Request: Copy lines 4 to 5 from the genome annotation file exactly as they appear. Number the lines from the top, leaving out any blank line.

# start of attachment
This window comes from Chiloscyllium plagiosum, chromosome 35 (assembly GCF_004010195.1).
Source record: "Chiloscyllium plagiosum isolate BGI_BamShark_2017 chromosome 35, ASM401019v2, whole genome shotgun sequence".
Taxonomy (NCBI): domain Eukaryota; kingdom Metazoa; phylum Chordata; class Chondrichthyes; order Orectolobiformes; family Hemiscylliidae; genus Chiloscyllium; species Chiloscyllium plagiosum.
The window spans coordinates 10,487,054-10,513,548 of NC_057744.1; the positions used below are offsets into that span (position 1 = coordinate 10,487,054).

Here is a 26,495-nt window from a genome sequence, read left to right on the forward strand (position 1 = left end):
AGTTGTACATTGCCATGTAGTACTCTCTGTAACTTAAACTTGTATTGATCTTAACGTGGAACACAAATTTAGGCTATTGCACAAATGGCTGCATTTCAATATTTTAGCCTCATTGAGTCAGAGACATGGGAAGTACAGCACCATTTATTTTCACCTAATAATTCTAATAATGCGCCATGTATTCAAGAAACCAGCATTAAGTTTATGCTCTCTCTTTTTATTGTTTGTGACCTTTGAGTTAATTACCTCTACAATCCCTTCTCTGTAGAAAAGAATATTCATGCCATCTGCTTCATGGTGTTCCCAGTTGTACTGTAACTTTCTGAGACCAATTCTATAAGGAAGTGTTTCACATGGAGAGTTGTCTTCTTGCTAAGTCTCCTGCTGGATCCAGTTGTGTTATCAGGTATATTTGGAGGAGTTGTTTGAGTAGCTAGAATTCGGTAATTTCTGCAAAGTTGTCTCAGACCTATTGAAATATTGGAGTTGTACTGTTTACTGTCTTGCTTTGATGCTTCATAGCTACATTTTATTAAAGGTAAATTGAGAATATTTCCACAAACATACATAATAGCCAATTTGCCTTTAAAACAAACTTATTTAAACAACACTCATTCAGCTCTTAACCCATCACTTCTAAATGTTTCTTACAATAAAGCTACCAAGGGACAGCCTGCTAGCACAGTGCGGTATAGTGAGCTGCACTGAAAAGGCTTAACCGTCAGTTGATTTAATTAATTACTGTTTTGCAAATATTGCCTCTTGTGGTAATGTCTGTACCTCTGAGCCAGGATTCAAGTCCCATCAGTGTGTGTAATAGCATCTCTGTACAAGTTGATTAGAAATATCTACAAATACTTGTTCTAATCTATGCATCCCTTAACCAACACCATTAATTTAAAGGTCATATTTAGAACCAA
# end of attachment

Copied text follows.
The window spans coordinates 10,487,054-10,513,548 of NC_057744.1; the positions used below are offsets into that span (position 1 = coordinate 10,487,054).

Here is a 26,495-nt window from a genome sequence, read left to right on the forward strand (position 1 = left end):